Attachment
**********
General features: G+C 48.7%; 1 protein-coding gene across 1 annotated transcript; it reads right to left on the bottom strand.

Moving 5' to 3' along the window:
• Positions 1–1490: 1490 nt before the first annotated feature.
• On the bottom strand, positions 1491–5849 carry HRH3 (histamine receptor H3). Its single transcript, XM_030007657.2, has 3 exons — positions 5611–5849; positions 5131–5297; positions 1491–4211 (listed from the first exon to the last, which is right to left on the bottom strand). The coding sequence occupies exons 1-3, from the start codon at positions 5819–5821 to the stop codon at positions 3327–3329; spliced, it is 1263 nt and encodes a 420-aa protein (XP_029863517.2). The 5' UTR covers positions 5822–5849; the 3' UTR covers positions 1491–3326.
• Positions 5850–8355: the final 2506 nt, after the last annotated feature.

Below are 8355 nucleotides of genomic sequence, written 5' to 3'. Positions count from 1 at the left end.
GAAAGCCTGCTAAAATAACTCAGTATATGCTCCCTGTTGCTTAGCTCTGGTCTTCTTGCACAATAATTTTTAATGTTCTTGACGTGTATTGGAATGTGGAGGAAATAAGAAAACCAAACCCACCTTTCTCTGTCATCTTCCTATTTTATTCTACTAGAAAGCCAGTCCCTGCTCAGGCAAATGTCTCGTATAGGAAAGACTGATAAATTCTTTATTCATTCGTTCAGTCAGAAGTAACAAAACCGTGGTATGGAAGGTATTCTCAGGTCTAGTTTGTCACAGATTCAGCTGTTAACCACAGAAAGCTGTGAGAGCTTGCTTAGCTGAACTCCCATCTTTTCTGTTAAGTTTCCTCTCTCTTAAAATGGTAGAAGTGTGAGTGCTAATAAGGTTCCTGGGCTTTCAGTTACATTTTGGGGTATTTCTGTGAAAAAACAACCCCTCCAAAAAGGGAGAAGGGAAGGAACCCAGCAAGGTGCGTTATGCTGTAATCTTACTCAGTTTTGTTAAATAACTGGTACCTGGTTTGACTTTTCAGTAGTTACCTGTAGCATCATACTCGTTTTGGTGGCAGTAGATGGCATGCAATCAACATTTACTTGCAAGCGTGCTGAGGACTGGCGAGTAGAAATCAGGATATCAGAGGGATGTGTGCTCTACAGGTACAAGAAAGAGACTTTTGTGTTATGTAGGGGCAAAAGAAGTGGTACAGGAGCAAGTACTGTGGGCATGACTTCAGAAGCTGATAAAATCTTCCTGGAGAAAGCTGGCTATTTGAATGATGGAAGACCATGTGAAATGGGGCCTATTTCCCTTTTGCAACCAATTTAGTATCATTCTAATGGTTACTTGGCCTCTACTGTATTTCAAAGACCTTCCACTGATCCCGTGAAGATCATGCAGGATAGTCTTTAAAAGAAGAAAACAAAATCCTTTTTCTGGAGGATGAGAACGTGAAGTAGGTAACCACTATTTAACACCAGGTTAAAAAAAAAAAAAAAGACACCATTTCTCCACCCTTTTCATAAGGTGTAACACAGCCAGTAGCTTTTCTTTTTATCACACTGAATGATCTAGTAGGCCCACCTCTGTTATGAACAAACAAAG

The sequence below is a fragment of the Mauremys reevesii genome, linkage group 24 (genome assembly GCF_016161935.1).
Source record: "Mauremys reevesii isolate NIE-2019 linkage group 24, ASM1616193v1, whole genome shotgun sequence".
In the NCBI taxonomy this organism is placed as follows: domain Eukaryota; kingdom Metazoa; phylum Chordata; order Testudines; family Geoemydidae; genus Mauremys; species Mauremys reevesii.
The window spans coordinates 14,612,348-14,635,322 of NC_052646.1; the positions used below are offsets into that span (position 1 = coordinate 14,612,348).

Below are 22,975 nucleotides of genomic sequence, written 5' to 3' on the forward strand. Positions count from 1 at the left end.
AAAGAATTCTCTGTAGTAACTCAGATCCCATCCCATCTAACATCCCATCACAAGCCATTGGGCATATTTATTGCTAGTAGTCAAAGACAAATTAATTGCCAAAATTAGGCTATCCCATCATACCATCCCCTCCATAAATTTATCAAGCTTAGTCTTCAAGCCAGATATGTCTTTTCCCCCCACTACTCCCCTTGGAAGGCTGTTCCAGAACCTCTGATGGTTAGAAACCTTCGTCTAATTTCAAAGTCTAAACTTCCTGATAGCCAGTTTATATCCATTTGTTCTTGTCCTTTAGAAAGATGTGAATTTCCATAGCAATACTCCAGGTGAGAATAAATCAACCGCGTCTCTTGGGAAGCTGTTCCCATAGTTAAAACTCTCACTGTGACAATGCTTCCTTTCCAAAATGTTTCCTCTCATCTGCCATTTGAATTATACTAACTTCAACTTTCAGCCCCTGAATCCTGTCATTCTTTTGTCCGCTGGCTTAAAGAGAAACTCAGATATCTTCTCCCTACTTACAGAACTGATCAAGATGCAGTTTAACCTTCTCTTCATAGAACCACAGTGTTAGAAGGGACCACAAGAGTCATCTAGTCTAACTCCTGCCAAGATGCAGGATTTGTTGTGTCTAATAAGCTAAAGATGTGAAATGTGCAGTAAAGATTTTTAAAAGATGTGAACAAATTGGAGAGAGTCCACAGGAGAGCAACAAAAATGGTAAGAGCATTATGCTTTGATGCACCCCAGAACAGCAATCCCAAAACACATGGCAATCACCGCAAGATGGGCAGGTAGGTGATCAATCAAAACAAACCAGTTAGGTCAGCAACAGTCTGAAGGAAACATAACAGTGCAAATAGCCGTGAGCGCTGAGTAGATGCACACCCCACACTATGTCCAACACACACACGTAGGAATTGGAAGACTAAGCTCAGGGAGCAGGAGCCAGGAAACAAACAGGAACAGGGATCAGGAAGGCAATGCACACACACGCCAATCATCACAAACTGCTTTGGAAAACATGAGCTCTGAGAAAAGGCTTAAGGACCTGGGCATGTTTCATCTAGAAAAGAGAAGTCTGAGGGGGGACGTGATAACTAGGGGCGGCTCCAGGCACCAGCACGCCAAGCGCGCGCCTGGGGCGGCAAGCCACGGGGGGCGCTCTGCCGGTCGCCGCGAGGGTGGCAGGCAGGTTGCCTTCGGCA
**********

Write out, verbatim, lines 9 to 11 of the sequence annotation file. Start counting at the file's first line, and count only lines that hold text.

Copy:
Source record: "Mauremys reevesii isolate NIE-2019 linkage group 24, ASM1616193v1, whole genome shotgun sequence".
In the NCBI taxonomy this organism is placed as follows: domain Eukaryota; kingdom Metazoa; phylum Chordata; order Testudines; family Geoemydidae; genus Mauremys; species Mauremys reevesii.
The window spans coordinates 14,612,348-14,635,322 of NC_052646.1; the positions used below are offsets into that span (position 1 = coordinate 14,612,348).